Educated at Eton, he travelled abroad for some time and in 1636 became secretary to the lord high treasurer, William Juxon; later he was a member of the Long Parliament, being one of those who voted against the attainder of Strafford and who followed Charles I to Oxford. He fought at Edgehill and was one of the king's secretaries during the negotiations with the parliament at Hampton Court, and also during those at Newport, Charles speaking very highly of his services just before his execution. Warwick later wrote unflatteringly of Oliver Cromwell that,
He wore... a plain cloth-suit, which seemed to have been made by a poor tailor; his shirt was plain, and not very clean; and I remember a speck or two of blood upon his collar... his face was swollen and red, his voice sharp and untunable, and his speech full of passion.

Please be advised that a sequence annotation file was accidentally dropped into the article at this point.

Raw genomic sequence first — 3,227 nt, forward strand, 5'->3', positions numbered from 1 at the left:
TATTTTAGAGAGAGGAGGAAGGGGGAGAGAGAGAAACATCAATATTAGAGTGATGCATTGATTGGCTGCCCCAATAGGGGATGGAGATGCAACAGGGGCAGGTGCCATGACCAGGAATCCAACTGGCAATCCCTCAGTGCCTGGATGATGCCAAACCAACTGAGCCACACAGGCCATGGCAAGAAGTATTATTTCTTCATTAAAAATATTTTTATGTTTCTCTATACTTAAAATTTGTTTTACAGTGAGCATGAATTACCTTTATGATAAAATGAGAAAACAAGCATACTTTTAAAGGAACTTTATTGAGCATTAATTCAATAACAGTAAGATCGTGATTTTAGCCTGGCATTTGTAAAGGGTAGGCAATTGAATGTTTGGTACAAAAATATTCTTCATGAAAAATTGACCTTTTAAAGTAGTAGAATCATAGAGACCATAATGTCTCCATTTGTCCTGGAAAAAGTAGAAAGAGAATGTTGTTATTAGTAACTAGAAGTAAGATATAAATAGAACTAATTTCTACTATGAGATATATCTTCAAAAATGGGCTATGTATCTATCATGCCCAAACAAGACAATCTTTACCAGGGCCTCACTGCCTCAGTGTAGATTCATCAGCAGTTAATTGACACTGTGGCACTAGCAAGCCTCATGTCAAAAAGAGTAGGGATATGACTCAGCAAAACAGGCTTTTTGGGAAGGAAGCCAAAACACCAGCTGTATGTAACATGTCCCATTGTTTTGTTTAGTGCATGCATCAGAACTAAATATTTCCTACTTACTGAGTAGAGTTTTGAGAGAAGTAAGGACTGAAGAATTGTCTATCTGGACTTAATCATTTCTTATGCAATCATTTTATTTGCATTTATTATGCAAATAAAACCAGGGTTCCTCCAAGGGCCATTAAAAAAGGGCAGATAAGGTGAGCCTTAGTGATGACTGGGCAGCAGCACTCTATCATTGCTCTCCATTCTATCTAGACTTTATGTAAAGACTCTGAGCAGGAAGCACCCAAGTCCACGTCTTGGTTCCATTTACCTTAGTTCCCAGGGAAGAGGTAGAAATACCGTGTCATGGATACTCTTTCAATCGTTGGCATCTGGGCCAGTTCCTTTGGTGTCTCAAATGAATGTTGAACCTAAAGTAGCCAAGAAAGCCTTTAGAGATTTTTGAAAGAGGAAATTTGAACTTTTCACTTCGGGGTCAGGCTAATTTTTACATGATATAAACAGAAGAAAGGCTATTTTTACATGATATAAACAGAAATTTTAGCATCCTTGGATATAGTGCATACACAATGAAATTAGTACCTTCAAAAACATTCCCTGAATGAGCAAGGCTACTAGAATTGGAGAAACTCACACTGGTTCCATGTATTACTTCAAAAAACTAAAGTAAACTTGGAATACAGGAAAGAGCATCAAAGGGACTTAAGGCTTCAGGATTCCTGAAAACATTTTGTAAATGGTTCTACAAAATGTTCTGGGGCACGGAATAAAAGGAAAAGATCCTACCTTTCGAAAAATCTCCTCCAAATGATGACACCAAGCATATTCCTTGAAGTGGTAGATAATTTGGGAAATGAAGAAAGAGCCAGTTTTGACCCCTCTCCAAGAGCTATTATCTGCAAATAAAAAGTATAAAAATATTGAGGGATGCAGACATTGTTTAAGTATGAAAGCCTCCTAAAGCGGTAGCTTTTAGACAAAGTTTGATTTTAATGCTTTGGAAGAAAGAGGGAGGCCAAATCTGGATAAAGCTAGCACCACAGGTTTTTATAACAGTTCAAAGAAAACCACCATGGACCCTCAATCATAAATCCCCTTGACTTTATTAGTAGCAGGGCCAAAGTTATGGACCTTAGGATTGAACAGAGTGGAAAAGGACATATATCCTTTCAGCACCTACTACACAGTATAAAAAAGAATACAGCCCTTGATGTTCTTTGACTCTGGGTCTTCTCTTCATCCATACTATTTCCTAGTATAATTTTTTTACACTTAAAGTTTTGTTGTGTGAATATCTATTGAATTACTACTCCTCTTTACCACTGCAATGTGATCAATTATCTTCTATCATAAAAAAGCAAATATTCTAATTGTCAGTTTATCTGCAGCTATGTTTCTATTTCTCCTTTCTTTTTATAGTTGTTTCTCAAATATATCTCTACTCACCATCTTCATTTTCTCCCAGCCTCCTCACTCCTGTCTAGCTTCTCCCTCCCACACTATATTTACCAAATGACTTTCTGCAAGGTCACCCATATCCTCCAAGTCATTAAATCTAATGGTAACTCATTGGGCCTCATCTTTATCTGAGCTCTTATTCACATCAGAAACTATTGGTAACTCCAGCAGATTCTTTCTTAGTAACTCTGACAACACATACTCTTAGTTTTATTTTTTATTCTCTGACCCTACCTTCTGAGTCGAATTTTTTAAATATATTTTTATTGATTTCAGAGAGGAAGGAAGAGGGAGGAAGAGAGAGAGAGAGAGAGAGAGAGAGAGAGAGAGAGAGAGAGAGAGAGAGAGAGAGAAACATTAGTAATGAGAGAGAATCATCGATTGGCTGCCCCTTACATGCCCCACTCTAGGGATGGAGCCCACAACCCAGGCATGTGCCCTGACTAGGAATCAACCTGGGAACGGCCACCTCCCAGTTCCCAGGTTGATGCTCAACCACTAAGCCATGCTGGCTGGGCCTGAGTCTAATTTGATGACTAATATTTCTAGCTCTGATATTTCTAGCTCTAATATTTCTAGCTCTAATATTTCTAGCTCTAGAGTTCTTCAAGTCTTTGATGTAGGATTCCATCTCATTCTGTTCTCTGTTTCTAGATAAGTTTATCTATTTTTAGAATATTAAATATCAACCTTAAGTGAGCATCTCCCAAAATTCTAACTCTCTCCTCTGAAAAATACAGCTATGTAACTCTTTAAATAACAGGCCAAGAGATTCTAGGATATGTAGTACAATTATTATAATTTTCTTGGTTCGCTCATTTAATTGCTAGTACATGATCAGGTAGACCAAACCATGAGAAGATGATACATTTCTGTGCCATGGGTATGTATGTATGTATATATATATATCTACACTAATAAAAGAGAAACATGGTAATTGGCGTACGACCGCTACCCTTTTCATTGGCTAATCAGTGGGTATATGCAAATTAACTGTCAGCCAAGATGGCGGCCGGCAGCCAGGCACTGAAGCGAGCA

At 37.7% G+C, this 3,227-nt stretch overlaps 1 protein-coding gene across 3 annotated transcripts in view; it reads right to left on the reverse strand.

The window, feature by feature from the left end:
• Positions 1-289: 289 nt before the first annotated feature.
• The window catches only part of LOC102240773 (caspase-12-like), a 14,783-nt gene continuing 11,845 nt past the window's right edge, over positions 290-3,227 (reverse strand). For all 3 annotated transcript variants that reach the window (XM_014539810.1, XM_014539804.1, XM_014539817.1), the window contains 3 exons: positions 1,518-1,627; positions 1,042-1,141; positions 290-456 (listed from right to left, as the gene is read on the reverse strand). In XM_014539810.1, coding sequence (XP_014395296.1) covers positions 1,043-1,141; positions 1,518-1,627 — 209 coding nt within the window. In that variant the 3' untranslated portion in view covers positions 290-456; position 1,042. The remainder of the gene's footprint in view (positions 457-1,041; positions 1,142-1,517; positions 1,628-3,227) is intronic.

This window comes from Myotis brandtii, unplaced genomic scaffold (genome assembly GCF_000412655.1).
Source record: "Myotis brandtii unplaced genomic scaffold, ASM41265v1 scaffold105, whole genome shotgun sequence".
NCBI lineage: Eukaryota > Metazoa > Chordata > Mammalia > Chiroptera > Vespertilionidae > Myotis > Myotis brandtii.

Remaining in England, Warwick was passively loyal to Charles II during the English Commonwealth period and enjoyed the confidence of the royalist leaders. In 1660 the king made him a knight, and in 1661 he became a member of parliament and secretary to another Lord Treasurer, Lord Southampton, retaining this post until the treasury was put into commission on Southampton's death in May 1667.
Warwick is chiefly known for his Memoirs of the reigne of King Charles I, with a continuation to the happy restoration of King Charles II, written between 1675 and 1677 and published in London in 1701.
- This article incorporates text from a publication now in the public domain: Chisholm, Hugh, ed. (1911). Encyclopædia Britannica (11th ed.). Cambridge University Press